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Richard Kinder, the man behind the energy empire

Richard Kinder, Chairman and Chief Executive Officer of Kinder Morgan Energy Partners LP, addresses the Reuters Energy Summit in HoustonRichard Kinder, Chairman and Chief Executive Officer of Kinder Morgan Energy Partners LP, addresses the Reuters Energy Summit in Houston
Richard D. Kinder, Chairman and Chief Executive Officer of Kinder Morgan Photo: Richard Carson—Reuters

Rich Kinder, the CEO of Kinder Morgan (KMI), is now in charge of the third largest energy company in the U.S., thanks to the $70 billion reorganization announced on Sunday. It’s the second largest energy deal since Exxon bought Mobil back in 1999, making now a better time than ever to take a closer look at the man behind the empire over the years.

Earlier this summer, Fortune profiled Kinder, calling him the “energy boom’s mighty middleman.” Here are some notable quotes from the CEO, who collects a $1 salary and is worth over $9 billion (and growing, after Sunday’s news).

On perks and Enron, sort of:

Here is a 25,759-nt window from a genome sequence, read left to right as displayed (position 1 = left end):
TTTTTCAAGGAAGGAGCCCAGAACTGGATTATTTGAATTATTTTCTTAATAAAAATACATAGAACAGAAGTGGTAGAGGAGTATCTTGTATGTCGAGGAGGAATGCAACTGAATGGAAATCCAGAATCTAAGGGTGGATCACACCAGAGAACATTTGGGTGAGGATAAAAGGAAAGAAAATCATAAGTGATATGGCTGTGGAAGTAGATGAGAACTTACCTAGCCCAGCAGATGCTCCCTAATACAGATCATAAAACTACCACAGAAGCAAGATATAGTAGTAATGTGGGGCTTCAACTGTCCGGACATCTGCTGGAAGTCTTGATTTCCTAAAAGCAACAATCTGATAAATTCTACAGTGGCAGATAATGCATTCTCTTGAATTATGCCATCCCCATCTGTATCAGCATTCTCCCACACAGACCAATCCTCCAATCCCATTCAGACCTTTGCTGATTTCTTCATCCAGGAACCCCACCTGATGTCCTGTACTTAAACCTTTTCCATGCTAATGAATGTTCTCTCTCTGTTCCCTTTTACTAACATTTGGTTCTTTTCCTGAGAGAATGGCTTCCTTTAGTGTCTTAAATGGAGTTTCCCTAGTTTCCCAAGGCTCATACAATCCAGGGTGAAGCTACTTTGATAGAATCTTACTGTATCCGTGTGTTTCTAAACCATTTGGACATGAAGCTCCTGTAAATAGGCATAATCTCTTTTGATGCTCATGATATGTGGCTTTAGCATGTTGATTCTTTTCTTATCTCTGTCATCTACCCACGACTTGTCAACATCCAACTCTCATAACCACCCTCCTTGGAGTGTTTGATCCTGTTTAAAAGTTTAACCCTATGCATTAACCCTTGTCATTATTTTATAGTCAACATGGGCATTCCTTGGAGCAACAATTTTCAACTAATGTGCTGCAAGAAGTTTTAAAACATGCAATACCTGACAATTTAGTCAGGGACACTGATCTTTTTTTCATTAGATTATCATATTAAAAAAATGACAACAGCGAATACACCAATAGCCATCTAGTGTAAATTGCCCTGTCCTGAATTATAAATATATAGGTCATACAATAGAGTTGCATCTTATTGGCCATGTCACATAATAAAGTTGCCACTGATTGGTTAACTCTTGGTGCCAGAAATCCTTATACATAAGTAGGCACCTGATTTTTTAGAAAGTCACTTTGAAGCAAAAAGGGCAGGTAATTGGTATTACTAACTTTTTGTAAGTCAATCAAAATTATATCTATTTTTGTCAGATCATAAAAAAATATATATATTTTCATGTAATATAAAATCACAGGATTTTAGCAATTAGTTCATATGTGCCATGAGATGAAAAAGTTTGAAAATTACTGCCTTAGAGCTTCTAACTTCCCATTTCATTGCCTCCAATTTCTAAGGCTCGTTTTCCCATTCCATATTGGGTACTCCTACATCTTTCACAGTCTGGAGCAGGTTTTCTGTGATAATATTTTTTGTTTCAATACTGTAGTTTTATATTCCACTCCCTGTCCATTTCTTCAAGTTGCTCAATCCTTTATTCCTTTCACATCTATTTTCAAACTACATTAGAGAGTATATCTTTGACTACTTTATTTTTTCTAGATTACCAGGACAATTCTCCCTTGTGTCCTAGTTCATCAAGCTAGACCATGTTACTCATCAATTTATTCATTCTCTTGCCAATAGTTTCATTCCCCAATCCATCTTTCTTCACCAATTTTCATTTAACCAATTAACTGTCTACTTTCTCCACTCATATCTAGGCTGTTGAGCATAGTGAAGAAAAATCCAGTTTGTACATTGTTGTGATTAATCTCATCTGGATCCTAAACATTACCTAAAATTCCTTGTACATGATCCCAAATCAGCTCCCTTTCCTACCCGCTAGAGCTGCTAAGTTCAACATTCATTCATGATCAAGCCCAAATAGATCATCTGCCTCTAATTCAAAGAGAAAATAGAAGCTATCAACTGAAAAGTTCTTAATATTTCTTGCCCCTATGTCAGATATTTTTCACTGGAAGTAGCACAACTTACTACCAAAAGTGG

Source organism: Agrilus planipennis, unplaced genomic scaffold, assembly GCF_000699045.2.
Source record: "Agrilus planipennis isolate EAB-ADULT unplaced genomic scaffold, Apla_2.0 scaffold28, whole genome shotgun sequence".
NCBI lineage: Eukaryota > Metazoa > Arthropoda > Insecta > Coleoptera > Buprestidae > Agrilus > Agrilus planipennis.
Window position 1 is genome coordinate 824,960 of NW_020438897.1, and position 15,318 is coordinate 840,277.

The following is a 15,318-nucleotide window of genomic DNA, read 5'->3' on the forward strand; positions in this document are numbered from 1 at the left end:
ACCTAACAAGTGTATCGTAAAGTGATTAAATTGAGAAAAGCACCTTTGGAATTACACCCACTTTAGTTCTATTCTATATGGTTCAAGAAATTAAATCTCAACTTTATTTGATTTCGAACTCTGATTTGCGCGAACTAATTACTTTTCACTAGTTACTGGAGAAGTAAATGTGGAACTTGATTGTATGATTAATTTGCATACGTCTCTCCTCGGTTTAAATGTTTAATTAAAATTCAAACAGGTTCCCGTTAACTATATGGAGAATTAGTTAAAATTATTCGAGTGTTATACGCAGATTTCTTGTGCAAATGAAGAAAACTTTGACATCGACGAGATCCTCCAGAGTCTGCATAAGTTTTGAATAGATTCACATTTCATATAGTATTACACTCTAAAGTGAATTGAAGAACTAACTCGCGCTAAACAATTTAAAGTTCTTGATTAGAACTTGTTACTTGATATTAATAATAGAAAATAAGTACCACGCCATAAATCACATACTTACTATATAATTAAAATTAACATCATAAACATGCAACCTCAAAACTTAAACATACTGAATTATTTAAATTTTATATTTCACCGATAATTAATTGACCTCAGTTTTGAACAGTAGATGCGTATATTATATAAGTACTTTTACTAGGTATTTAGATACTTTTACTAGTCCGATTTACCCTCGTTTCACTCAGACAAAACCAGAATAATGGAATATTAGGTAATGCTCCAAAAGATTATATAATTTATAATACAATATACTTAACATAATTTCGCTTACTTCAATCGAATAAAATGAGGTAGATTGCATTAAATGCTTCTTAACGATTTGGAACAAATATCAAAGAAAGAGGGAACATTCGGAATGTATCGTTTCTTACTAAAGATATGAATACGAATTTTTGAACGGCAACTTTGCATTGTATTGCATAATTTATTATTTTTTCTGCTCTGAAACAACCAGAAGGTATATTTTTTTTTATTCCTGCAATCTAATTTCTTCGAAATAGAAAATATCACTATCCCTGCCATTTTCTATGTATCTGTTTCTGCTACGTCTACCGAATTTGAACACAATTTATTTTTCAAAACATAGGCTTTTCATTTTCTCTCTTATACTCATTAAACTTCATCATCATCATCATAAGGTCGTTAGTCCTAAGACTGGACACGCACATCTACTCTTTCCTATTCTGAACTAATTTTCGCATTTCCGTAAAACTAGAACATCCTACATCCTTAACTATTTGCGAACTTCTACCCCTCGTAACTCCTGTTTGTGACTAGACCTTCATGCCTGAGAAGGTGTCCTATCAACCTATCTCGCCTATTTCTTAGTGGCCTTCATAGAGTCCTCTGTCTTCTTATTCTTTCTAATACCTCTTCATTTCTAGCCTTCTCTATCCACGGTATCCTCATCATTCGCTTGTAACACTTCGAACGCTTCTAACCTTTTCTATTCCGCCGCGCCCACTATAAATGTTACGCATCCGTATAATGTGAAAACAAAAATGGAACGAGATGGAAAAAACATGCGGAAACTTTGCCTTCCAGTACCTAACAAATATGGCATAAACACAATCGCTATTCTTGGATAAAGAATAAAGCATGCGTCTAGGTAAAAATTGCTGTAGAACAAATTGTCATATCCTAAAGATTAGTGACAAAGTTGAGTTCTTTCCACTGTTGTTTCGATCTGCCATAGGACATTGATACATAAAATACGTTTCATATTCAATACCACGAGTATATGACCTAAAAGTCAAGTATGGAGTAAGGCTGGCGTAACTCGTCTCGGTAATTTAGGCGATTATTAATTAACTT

Kinder spoke in a previous interview with Forbes about how his company flies under the radar, and took a subtle jab at former employer Enron (he left the company in 1996). “We don’t have sports tickets, we don’t have corporate jets,” he said in 2012. “We don’t have stadiums named after us.”

On the energy business:

In a conversation with The Daily Deal in 2001. “We are not a trading company. We are a midstream asset company: pipe, storage and terminals. It’s an unsexy, dirty business. It’s not rocket science.”

On his company’s stock price:

Back in January, Kinder complained that his company was undervalued by the market. “I look out there and I see this huge damn footprint across North America and every time we turn around we see more ability to extract value out of it,” he told The Wall Street Journal. “I guess I haven’t been successful in convincing the rest of the world of that, because a lot of people don’t see it.”

Kinder owned 23% of the company under Kinder Morgan’s previous organization and will own 11% of the restructured company, so it’s no wonder that he has publicly agitated about the firm’s valuation time and again. In 2007, Kinder even spearheaded a buyout effort of Kinder Morgan for $22 billion. Earlier this year, he spoke with Fortune about the disconnect: “It’s just to say as the largest shareholder, it’s very disappointing that the market is not recognizing the value.”

On streamlining his business:

After announcing the restructuring of his company, Kinder discussed the decision in a statement. “This transaction dramatically simplifies the Kinder Morgan story, by transitioning from four separately traded equity securities today to one security going forward, and by eliminating the incentive distribution rights and structural subordination of debt,” he said.

In a Monday morning conference call, Kinder added, “We’re certainly not going to run out and make a lot of silly investments. We’re going to maintain our discipline.”